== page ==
Progressive Independent Practices Turn Up the Dial on Innovation at VM LIVE Event

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LAS VEGAS—Even in a challenging operating environment for ECPs, there seems to be no shortage of innovation among independent practitioners intent on pushing the boundaries of what defines and sets apart an eyecare practice today, as owners of three distinct and progressive vision care practices related to VM Live attendees here at Vision Expo West last month.

In keeping with its tradition of providing attendees insights and practical tips for enhancing their eyecare businesses, VM Live in a separate segment on Sept. 18 focused on telehealth and how it is being used in different ways by eyecare businesses in different regions.

As Vision Monday editorial director Marge Axelrad said in her opening comments, VM Live began as a way to help ECPs manage new technology that is being introduced and how to think differently about the eyecare business, while simultaneously coping with a new competitive landscape. “This is a lot more of a practical discussion,” she said. “We’re talking today with people who are adopting new technology at the speed of sight ... meaning if you haven’t started to think about your business in new ways, you’re late and you need to start doing that soon.”





CareCredit, a division of Synchrony Financial, was the Platinum sponsor for VM LIVE, which was held at the Sands Convention Center. Randy Baldwin, vice president of marketing, said the company is always seeking ways to show the industries it serves that CareCredit understands these business sectors and does intensive research on the consumer journey.

The three progressive practices featured at VM Live certainly are at the forefront of changes in eyecare and moving quickly to upend staid, old business models.

Bimal Patel, OD, founder of Focus Refined Eye Care in Houston, said he opened his practice “cold” about three and a half years ago and used inspiration from his love of travel and memorable experiences as the building blocks of the new business. He said the Houston market was saturated with eyecare practices when he launched, so he knew his practice had to be different.

“One of the inspirations that I had was the word ‘destination,’” he said, noting that Las Vegas is certainly a destination. “What I want to do is bring the destination into our everyday eyecare experience,” he added.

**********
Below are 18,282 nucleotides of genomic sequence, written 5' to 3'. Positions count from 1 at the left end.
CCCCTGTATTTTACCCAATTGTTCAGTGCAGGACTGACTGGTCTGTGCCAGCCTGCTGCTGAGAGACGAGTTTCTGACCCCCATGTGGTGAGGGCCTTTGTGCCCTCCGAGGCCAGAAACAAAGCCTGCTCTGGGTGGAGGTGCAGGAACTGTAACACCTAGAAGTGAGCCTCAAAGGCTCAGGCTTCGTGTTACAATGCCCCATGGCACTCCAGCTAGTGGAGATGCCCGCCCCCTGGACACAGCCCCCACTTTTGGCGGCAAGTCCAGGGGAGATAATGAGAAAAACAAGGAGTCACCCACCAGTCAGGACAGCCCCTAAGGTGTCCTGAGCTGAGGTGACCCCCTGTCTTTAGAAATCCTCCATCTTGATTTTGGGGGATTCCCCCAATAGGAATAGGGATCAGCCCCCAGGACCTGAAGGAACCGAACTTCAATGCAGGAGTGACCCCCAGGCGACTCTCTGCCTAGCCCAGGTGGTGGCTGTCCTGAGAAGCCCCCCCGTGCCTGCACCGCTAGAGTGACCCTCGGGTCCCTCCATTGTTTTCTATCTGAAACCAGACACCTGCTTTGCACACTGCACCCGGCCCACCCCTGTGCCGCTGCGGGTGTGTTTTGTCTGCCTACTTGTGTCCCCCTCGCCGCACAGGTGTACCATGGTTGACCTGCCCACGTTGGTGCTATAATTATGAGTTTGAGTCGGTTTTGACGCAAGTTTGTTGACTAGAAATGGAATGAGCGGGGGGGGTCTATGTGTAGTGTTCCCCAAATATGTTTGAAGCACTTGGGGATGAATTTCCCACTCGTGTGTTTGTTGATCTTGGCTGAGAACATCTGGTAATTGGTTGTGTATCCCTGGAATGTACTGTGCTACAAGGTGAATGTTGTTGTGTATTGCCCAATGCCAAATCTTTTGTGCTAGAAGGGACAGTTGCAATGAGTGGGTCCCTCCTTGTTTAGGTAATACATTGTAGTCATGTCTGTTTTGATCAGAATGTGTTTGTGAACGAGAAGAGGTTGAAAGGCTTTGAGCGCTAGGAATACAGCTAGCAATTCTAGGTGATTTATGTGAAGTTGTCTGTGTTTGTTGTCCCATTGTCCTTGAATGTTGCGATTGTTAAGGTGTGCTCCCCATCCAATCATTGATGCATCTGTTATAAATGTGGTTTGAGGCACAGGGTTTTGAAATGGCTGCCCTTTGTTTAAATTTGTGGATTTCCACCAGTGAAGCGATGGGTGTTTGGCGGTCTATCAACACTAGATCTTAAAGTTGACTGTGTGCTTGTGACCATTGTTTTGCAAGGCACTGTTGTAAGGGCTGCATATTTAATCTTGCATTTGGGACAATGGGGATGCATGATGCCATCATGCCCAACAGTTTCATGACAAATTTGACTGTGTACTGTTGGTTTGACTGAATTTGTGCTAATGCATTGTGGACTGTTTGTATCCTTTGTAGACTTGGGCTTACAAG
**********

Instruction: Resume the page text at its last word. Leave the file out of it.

Kyly Zak Rabin and Myles Zakheim, OD, co-founders (and a father and daughter) of Los Angeles-based Zak, said they are taking “a 21st Century approach to eyecare and eyewear.”

“What we noticed over the last 15 years is that the entire retailing environment has changed,” Dr. Zakheim said. “Being aware of what was going on out there is why we created Zak,” he added, noting that Zak has been a business idea 15 years in the making with its emphasis on streamlining the eyecare/eyewear process. “Our goal in establishing Zak is to be all-inclusive,” he said.

Zak, which the owners describe as a comprehensive destination for vision that is a one-stop shop, tries to simplify the dispensing process by offering frames in just six shapes, two weights and three colors, Rabin told attendees.

Rounding out the practitioner panel was Perry Brill and Dr. Raymond Brill of Brill Eye Center in Kansas City, Kan. They take a ‘”modern” approach to dispensing and embrace a strong, patient-centric focus” in their two locations. “We’ve always had a best-practices mindset,” Dr. Brill said, noting that he is an early adopter of most new technologies. “We’re always looking for a better way to do it.”

“We try to think like a startup all the time,” Perry Brill added.





In the telehealth segment, Now Optics chief executive officer Daniel Stanton noted that one of the advantages of the company’s proprietary telehealth model is that it ensures a consistent patient experience at every location. (Now Optics’ retail divisions include Stanton Optical and My Eyelab, which operate a combined 165 retail and franchise locations across 25 states.) The company has offered ocular telehealth exams since 2016, and has administered more than 580,000 complete eye exams.

“We see telehealth as offering a more convenient, affordable, accessible and flexible experience for the consumer,” Stanton said at VM Live, adding that from a “business standpoint” telehealth allows the company to see more patients and to expand access to its doctors. “Our product is built by doctors, run by doctors and managed at the sole discretion of the doctor. And, as a result, it has been adopted very seamlessly.”

Paul Super, OD, FAAO, of EyeSite Optometric Group, which has two locations in Los Angeles, also provides telehealth services, but it is limited to patients already connected to the practice. He noted that his motivation for getting involved in telehealth is to provide “an enhanced outcome for the patient” and as a way to offer more convenient solutions than an in-office visit. Super said he views telehealth as “an efficiency component” of his practice and utilizes it to treat dry eye and to work with existing contact lens patients.